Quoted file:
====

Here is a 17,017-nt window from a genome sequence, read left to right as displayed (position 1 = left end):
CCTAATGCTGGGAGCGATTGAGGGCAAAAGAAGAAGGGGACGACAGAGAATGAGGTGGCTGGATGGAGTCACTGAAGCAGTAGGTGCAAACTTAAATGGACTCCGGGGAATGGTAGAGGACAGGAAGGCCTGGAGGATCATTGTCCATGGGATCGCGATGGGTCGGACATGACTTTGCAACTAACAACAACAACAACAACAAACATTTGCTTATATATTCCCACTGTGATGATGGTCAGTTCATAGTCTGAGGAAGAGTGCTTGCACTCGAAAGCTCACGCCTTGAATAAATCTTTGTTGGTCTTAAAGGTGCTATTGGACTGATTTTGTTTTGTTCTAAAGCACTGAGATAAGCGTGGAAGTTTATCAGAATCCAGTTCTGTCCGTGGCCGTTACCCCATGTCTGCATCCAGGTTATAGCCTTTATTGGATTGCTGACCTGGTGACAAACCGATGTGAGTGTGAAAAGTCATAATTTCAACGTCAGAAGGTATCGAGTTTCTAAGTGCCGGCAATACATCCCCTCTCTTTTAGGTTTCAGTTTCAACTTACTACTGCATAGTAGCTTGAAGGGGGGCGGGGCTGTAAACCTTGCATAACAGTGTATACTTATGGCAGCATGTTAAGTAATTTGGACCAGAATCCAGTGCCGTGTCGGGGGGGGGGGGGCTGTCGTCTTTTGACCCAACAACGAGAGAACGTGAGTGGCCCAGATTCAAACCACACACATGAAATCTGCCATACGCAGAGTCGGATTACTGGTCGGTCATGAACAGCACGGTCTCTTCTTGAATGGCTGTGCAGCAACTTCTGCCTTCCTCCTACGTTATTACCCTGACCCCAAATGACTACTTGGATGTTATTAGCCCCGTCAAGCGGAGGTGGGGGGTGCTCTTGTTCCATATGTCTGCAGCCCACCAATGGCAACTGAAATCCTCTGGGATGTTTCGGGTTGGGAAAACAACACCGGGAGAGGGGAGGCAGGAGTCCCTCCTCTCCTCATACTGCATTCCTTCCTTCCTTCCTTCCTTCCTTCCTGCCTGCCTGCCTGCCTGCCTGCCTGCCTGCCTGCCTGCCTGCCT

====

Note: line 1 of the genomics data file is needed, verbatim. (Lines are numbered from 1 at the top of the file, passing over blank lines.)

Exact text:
Here is a 17,017-nt window from a genome sequence, read left to right as displayed (position 1 = left end):